Peppermint Crisp Tart
Pudding South African Style
Totally South African
Ever heard of a tart called peppermint crithp? Well? Who knows when, where or how this totally addictive South African peppermint crisp dessert came into being? One thing is for sure, you won’t find peppermint crisp in the UK. So this recipe didn’t come from England or surrounds. I haven’t a clue but it’s been around as long as I remember. Age has nothing to do with it.
Peppermint Crisp Tart is not a true traditional recipe but it’s a celebration tradition in many South African homes. Often made for birthdays, anniversaries or Christmas, this unsophisticated pudding is loved all over the country by young and old alike.
It isn’t surprising! This is a gooey, creamy sort of Tiramisu-type cold dessert without the alcohol. But where Tiramisu is slightly bitter, slightly alcoholic and not too sweet, appealing mostly to adults, Peppermint Crisp Tart is universally tempting for everybody. Just pure sweet, creamy deliciousness with a touch of the minty crunch everyone loves.
Accept No Substitutes
If you can’t make it yourself and you’re visiting South Africa, especially the Southern Kruger Park, do yourself a favour. Komatipoort is a typical border town, two kilometres from the border post into Mozambique and eight kilometres from the Crocodile Bridge Gate into the Kruger – the best gate if you’re hoping to see lots of elephants.
In the hustle and bustle of downtown Komatipoort, tucked away under massive bushveld trees (next to the Caltex garage) is the oasis of Jackalberry Coffee shop, the brainchild of Jolene Caldeira and full of the most sumptuous pies, tarts and cakes this side of Vienna. Their Peppermint Crisp Tart is an absolute classic and well worth a detour. Mine (made for New Year’s Eve) didn’t last long enough to get a picture so Jolene graciously allowed me to get some shots of hers.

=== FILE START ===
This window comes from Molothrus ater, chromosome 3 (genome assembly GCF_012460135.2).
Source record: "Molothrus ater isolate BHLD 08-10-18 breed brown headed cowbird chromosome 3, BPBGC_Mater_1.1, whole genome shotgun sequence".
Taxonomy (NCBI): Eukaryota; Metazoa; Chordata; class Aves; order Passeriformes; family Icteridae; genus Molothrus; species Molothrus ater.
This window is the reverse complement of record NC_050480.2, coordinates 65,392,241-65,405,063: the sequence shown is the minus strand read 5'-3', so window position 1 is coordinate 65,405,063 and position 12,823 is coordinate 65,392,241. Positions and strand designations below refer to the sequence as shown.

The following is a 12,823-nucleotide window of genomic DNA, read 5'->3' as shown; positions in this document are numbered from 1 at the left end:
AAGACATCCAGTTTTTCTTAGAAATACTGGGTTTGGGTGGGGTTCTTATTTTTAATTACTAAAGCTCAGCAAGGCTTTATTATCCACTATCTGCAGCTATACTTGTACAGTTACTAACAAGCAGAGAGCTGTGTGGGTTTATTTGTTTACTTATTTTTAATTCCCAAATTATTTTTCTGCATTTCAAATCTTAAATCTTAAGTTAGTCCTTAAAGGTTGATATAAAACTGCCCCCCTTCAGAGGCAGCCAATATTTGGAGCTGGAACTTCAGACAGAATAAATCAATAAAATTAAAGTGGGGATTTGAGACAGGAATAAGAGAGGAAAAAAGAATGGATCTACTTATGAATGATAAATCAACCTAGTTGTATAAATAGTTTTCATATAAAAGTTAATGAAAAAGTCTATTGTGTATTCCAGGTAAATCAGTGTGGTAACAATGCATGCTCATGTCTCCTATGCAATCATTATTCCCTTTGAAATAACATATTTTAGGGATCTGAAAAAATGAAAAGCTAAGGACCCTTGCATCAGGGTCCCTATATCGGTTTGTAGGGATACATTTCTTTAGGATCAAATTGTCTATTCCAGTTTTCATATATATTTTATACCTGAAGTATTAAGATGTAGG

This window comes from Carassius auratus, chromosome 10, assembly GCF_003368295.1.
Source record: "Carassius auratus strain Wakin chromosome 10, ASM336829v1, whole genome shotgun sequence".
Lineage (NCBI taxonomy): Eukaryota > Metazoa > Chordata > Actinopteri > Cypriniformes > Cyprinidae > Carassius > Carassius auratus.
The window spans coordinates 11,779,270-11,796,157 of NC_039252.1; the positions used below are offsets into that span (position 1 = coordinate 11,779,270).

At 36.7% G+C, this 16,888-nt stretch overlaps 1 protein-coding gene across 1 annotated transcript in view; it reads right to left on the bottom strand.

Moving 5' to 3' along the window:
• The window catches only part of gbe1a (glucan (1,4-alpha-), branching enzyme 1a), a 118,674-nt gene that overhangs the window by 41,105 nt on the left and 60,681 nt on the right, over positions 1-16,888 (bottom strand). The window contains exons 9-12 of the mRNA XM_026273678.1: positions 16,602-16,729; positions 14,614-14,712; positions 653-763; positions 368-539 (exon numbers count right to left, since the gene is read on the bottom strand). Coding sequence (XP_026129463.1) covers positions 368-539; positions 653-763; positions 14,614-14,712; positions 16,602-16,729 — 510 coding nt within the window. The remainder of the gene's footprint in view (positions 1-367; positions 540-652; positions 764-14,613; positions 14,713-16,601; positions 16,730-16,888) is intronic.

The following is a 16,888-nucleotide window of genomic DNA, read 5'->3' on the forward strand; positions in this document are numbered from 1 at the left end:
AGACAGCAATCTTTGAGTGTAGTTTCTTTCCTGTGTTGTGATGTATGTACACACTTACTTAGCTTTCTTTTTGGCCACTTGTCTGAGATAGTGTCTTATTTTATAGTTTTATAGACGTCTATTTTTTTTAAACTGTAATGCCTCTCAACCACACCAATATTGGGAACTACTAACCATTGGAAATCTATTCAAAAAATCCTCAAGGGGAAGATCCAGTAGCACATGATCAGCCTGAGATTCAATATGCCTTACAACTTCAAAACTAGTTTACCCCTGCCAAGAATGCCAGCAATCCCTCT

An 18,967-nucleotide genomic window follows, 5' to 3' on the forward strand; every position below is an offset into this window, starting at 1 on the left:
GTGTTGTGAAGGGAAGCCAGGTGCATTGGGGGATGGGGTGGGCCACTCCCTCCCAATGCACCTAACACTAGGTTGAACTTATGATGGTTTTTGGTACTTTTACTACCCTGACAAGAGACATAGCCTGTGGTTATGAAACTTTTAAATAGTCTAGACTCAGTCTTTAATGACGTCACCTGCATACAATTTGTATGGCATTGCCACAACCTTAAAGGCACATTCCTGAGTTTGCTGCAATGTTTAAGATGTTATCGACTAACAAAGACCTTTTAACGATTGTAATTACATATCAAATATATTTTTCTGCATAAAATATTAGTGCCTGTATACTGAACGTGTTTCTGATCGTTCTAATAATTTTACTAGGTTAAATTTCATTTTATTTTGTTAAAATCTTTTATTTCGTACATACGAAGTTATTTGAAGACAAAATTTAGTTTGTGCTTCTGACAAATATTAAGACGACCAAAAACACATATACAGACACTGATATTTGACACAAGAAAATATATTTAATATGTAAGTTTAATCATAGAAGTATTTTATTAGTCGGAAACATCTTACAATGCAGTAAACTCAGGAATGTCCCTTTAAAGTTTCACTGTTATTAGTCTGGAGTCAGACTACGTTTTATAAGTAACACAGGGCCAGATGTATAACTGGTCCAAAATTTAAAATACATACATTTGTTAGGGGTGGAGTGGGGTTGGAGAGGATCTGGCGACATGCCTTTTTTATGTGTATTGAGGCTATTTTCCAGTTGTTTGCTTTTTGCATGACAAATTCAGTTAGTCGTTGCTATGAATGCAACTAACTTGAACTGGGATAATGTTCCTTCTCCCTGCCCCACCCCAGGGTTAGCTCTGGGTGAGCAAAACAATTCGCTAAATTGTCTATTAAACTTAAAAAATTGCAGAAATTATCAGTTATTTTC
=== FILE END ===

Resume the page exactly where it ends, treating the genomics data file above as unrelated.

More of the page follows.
Of course, first it must be be sampled…
Peppermint Crisp Pudding/Tart
Putting this together is super easy. It takes about a half hour to assemble and then at least four hours to chill. Best to make the night before it’s needed because only partly chilled means it’s not nearly as awesome as it can be. Properly chilled and you have ambrosia.
Be sure to get the one and only authentic Peppermint Crisp at a South African food shop near you. In South Africa, Tennis biscuits (cookies) are the choice, also available from SA food stores overseas. (See link below)
One and a half packets (300 gr) of Tennis Biscuits (cookies)
One tin/can (385 gr) ready-made caramelised condensed milk
2 C (500 ml) double cream
2 large (150 gr) Peppermint Crisp chocolate bars, chopped
Chop the Peppermint Crisps, reserve about a quarter for the topping.
Put a layer of Tennis Biscuits – ginger snaps will also work – in the bottom of a shallow glass dish (rectangular is best).
Beat the double cream until stiff, and fold in the chopped chocolate and caramelised condensed milk with gentle movements. (Be careful not to beat it as this can cause the cream to fall and the pudding won’t set properly.)
Spoon about a quarter of the cream mix over the Tennis biscuits in the dish; place another layer of biscuits over the cream mix, another layer of cream etc. – repeat until all the ingredients are used up ending with a layer of cream and sprinkling this last layer with the reserved chopped Peppermint Crisp.
The amount of layers will have to do with the size and depth of your dish.
You’ll have to eyeball it. (Posh culinary term for determining quantities)
Place in the fridge to set for three or four hours or leave overnight.
Serve several times a year – especially if you’re an expat living in the dreary North – you need the this comfort food when homesickness strikes, (believe me, I know!). All the ingredients are available from your local South African grocers. Like here.